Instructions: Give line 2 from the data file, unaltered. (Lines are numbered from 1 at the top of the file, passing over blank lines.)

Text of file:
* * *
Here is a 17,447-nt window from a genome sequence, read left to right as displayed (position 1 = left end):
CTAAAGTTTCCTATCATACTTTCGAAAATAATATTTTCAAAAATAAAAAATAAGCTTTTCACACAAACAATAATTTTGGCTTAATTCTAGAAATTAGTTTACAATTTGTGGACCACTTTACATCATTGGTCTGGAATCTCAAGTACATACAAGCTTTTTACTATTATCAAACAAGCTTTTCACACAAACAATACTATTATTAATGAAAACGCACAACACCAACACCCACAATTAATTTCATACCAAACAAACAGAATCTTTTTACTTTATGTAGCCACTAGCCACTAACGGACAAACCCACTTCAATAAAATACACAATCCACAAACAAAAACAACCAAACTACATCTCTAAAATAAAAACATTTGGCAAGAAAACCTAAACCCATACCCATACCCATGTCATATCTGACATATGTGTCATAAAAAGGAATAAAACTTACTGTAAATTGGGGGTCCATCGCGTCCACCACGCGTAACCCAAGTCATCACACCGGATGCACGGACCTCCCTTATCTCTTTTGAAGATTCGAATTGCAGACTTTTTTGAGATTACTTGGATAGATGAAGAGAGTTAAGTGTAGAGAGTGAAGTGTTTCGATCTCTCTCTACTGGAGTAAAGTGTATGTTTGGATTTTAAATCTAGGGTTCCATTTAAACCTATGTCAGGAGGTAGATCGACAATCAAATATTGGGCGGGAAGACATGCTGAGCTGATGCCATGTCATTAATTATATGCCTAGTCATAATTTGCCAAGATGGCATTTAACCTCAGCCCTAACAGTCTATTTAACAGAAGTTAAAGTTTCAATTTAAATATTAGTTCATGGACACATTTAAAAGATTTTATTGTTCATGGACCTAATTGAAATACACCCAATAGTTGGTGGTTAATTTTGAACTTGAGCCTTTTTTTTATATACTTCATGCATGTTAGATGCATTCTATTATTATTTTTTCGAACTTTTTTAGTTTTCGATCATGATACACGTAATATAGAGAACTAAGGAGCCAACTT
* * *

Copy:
CTAAAGTTTCCTATCATACTTTCGAAAATAATATTTTCAAAAATAAAAAATAAGCTTTTCACACAAACAATAATTTTGGCTTAATTCTAGAAATTAGTTTACAATTTGTGGACCACTTTACATCATTGGTCTGGAATCTCAAGTACATACAAGCTTTTTACTATTATCAAACAAGCTTTTCACACAAACAATACTATTATTAATGAAAACGCACAACACCAACACCCACAATTAATTTCATACCAAACAAACAGAATCTTTTTACTTTATGTAGCCACTAGCCACTAACGGACAAACCCACTTCAATAAAATACACAATCCACAAACAAAAACAACCAAACTACATCTCTAAAATAAAAACATTTGGCAAGAAAACCTAAACCCATACCCATACCCATGTCATATCTGACATATGTGTCATAAAAAGGAATAAAACTTACTGTAAATTGGGGGTCCATCGCGTCCACCACGCGTAACCCAAGTCATCACACCGGATGCACGGACCTCCCTTATCTCTTTTGAAGATTCGAATTGCAGACTTTTTTGAGATTACTTGGATAGATGAAGAGAGTTAAGTGTAGAGAGTGAAGTGTTTCGATCTCTCTCTACTGGAGTAAAGTGTATGTTTGGATTTTAAATCTAGGGTTCCATTTAAACCTATGTCAGGAGGTAGATCGACAATCAAATATTGGGCGGGAAGACATGCTGAGCTGATGCCATGTCATTAATTATATGCCTAGTCATAATTTGCCAAGATGGCATTTAACCTCAGCCCTAACAGTCTATTTAACAGAAGTTAAAGTTTCAATTTAAATATTAGTTCATGGACACATTTAAAAGATTTTATTGTTCATGGACCTAATTGAAATACACCCAATAGTTGGTGGTTAATTTTGAACTTGAGCCTTTTTTTTATATACTTCATGCATGTTAGATGCATTCTATTATTATTTTTTCGAACTTTTTTAGTTTTCGATCATGATACACGTAATATAGAGAACTAAGGAGCCAACTT